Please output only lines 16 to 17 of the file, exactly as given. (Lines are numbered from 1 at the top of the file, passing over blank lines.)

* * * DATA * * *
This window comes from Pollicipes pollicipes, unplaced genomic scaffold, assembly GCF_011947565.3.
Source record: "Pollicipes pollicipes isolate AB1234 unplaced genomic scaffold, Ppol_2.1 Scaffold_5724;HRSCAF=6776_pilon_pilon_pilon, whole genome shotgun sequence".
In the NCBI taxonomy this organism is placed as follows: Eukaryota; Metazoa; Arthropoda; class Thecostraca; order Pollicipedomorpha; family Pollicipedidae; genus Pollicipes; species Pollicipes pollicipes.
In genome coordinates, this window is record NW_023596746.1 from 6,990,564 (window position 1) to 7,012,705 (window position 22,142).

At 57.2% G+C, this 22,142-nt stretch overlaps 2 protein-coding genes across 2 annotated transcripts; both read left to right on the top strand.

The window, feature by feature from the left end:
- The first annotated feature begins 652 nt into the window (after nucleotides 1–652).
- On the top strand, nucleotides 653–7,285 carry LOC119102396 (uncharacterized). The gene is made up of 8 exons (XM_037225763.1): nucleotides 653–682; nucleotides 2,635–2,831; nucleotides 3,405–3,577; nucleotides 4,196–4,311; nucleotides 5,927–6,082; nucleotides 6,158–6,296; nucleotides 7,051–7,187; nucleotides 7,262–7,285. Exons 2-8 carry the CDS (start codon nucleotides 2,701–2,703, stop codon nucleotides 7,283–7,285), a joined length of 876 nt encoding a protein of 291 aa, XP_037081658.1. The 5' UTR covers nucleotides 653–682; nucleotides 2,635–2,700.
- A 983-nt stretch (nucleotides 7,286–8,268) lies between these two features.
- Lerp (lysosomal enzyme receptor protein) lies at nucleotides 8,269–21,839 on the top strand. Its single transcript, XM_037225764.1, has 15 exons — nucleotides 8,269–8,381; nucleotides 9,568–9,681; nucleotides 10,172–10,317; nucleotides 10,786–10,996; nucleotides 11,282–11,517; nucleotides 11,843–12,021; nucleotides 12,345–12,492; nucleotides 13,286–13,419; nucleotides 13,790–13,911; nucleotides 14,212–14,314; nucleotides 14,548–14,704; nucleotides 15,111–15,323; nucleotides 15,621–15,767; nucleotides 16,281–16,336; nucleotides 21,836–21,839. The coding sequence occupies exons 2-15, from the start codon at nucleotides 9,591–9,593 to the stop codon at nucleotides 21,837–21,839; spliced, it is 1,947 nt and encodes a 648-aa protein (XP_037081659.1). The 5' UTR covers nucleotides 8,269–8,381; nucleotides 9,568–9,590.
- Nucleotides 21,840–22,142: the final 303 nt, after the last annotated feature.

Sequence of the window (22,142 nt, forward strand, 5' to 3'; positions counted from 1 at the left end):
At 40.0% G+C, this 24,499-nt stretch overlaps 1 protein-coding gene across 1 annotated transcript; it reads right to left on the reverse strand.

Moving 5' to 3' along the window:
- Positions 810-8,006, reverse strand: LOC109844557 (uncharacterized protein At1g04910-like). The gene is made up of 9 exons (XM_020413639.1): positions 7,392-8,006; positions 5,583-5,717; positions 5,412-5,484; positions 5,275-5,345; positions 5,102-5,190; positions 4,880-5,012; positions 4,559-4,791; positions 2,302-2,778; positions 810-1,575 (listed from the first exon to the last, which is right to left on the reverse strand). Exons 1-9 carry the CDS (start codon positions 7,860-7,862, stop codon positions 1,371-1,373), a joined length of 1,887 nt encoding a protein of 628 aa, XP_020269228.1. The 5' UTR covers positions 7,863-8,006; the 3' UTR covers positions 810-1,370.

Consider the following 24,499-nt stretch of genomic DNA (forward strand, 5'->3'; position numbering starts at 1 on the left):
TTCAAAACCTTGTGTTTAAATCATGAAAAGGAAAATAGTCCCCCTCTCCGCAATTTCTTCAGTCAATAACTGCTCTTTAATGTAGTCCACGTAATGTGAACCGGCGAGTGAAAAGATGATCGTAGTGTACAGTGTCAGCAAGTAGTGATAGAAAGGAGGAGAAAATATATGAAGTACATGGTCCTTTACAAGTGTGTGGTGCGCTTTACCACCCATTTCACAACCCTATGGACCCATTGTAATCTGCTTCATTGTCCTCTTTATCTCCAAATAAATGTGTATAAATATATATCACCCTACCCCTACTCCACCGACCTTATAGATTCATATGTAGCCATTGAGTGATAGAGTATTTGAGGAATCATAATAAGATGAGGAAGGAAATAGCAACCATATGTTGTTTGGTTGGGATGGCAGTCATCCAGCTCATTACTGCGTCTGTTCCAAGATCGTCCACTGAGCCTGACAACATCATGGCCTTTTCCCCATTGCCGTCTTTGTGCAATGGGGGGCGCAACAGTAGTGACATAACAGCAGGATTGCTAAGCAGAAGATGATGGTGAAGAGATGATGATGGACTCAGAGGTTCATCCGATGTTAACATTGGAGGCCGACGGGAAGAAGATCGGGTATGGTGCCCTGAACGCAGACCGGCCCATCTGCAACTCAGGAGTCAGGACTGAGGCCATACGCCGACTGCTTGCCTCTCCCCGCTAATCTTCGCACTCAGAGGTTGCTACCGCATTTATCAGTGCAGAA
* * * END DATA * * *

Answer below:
Consider the following 24,499-nt stretch of genomic DNA (forward strand, 5'->3'; position numbering starts at 1 on the left):
TTCAAAACCTTGTGTTTAAATCATGAAAAGGAAAATAGTCCCCCTCTCCGCAATTTCTTCAGTCAATAACTGCTCTTTAATGTAGTCCACGTAATGTGAACCGGCGAGTGAAAAGATGATCGTAGTGTACAGTGTCAGCAAGTAGTGATAGAAAGGAGGAGAAAATATATGAAGTACATGGTCCTTTACAAGTGTGTGGTGCGCTTTACCACCCATTTCACAACCCTATGGACCCATTGTAATCTGCTTCATTGTCCTCTTTATCTCCAAATAAATGTGTATAAATATATATCACCCTACCCCTACTCCACCGACCTTATAGATTCATATGTAGCCATTGAGTGATAGAGTATTTGAGGAATCATAATAAGATGAGGAAGGAAATAGCAACCATATGTTGTTTGGTTGGGATGGCAGTCATCCAGCTCATTACTGCGTCTGTTCCAAGATCGTCCACTGAGCCTGACAACATCATGGCCTTTTCCCCATTGCCGTCTTTGTGCAATGGGGGGCGCAACAGTAGTGACATAACAGCAGGATTGCTAAGCAGAAGATGATGGTGAAGAGATGATGATGGACTCAGAGGTTCATCCGATGTTAACATTGGAGGCCGACGGGAAGAAGATCGGGTATGGTGCCCTGAACGCAGACCGGCCCATCTGCAACTCAGGAGTCAGGACTGAGGCCATACGCCGACTGCTTGCCTCTCCCCGCTAATCTTCGCACTCAGAGGTTGCTACCGCATTTATCAGTGCAGAA